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Students utilize social media in protest of arrests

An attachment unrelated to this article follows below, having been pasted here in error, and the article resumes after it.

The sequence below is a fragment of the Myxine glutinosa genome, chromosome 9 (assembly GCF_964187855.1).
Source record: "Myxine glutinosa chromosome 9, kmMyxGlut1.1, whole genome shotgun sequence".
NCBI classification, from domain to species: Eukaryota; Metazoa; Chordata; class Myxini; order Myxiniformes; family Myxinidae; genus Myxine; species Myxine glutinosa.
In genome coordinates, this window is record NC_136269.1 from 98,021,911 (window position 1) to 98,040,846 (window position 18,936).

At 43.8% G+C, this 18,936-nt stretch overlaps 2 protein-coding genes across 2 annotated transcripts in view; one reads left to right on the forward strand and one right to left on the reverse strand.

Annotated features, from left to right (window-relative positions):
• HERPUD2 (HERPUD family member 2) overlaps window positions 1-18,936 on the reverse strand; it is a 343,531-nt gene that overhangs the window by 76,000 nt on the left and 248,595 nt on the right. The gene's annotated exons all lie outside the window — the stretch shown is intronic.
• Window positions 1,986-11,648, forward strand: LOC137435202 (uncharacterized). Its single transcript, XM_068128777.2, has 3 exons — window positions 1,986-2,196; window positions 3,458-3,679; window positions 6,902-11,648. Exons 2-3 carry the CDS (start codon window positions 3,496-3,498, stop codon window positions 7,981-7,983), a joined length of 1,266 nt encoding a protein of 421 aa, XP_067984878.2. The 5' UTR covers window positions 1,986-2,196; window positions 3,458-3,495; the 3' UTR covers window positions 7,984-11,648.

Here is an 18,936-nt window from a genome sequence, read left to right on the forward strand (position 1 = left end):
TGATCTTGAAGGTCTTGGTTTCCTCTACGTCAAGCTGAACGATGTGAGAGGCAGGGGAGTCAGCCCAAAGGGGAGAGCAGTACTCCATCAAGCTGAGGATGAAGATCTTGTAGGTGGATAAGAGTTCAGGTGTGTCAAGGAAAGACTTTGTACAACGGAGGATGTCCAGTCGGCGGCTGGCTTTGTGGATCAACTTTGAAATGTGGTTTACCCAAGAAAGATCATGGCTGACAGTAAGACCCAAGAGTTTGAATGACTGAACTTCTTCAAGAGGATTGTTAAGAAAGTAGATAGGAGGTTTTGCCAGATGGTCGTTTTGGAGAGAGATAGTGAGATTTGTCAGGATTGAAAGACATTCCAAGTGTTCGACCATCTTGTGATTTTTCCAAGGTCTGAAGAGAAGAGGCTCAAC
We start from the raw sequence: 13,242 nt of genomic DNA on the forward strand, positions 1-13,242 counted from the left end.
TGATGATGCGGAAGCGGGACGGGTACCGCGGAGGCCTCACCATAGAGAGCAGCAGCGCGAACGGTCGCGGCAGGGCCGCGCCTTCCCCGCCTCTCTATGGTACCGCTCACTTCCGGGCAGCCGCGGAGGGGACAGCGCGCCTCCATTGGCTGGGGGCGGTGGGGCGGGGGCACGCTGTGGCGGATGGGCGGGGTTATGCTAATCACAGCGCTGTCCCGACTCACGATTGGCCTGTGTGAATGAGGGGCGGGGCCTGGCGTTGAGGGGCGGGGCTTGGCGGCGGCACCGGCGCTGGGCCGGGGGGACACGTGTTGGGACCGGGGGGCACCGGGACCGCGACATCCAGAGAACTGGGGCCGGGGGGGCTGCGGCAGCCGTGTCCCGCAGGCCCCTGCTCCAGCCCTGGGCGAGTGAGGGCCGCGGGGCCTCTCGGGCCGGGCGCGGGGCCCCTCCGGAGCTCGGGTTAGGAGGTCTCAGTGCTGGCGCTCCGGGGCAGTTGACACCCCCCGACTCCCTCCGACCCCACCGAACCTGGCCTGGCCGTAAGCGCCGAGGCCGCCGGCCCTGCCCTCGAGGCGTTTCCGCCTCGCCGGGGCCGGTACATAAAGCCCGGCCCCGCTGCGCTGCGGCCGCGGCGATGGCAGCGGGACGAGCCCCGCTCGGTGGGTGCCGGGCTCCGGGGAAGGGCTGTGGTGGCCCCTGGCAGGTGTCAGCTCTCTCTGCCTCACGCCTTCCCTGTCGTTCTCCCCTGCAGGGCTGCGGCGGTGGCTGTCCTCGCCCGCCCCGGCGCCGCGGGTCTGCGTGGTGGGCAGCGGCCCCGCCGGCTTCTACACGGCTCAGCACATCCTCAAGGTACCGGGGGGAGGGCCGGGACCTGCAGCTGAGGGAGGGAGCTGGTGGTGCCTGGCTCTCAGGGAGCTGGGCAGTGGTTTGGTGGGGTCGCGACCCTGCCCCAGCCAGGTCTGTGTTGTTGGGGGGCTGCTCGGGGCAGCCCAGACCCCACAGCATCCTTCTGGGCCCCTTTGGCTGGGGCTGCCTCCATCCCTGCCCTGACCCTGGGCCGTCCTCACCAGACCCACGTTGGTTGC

first_imgIn response to the arrests of six USC students following a house party earlier this month, organizers have formed a social media movement to protest the allegedly racist treatment at the hands of the Los Angeles Police Department.The LAPD launched a full investigation into the incident on May 6.Stand Up· Nate Howard (right), a ‘13 alumnus, talks at a May 6 protest about his experience at the hands of the Los Angeles Police Department during a protest on May 6. Along with five other students, Howard was arrested. – Razan Al Marzouqi | Daily TrojanAt approximately 2 a.m. on May 3, more than 79 LAPD officers responded to a noise complaint at a student party on 23rd and Hoover streets, just north of campus.Nate Howard, a ‘13 alumnus, hosted the party to celebrate the end of the school year.Howard said he complied with LAPD’s directions when officers came to the house.“Two o’clock came, LAPD came and immediately told us to shut the party down and we did,” Howard said in an impassioned speech at the rally. “As students of color, we know that whenever LAPD comes, we’re out.”Howard said he feels he was not treated with respect by the officers and that they acted with unnecessary force.“Now one of the officers came and confronted me, pushing me out — I know my rights,” Howard said. “When he realized that he couldn’t take advantage of me as he does probably the other black men in this community, he felt a certain way … so he pushed me and another officer pushed me, and I was handcuffed.”Three students organized a protest in front of Tommy Trojan on May 6, and a forum between students, faculty and the LAPD occurred May 7.Many attended the sit-in on campus to show solidarity with their fellow students. Jessica Flores, a sophomore majoring in communication who witnessed the events at the party and attended the protest in support, agreed that the actions by the LAPD were excessive.“It was a completely innocent party. Just a bunch of people getting together celebrating, and the fact that there was a white party across the street and they didn’t say anything to that party — I think that’s wrong and present-day racism,” Flores said.President C. L. Max Nikias released a statement on May 8 responding to the events at the party. He said he has been receiving updates from his senior staff since early after the incident.“I had complete confidence in my leaders as they fully briefed me in advance on their discussions with student leaders and the plan for last night’s forum,” Nikias said in the statement. “I was pleased that there was an opportunity for an open dialogue and for people to express concerns.”Nikias said that he remains optimistic about the future relationship between the university and its students.“We are confident we will move ahead from this issue in an even more productive and positive manner,” Nikias said.At the forum, students and the parents of the arrested students spent an hour giving testimonies of their experiences the night of the incident. They expressed their love for the university but also their desire for DPS and LAPD to respond sincerely to their concerns. During the forum, some students shouted ask about Nikias’ whereabouts.Evan Vujovich, a senior majoring in music industry who lives in the house across the street that hosted a party at the same time, said that the police did not address his party first.“Our party ended but we were not asked to disperse, we were not asked to go home, we were not pushed out of our party that was also peaceful,” Vujovich said. “Our party was equally loud, had at least as many people and our party wasn’t even registered with DPS.”Protest organizers said they hope that students will begin to take notice of the power they have to change these types of situations. During the sit-in, students chanted “Create our world.”Rikiesha Pierce, a recently graduated sociology major who helped organize the event, said the sit-in was amplified by the students’ use of social media.“What I could say about this is that students are recognizing their power,” Pierce said. “This is huge because people pulled out their cameras and took photographs and put them on Instagram and tweeted about it and put it on Facebook.”Jason Sneed, a graduate majoring in philosophy, politics and law and one of the students who was arrested, addressed the social media movement that helped gather interest in the event. The hashtag #USChangeMovement was a trending topic in the Los Angeles area on Twitter while the forum was still in progress.“We’re here today based off of Facebook, emails and Twitter,” Sneed said. “If we can create a movement based on social media, how much more powerful can we be?”last_img read more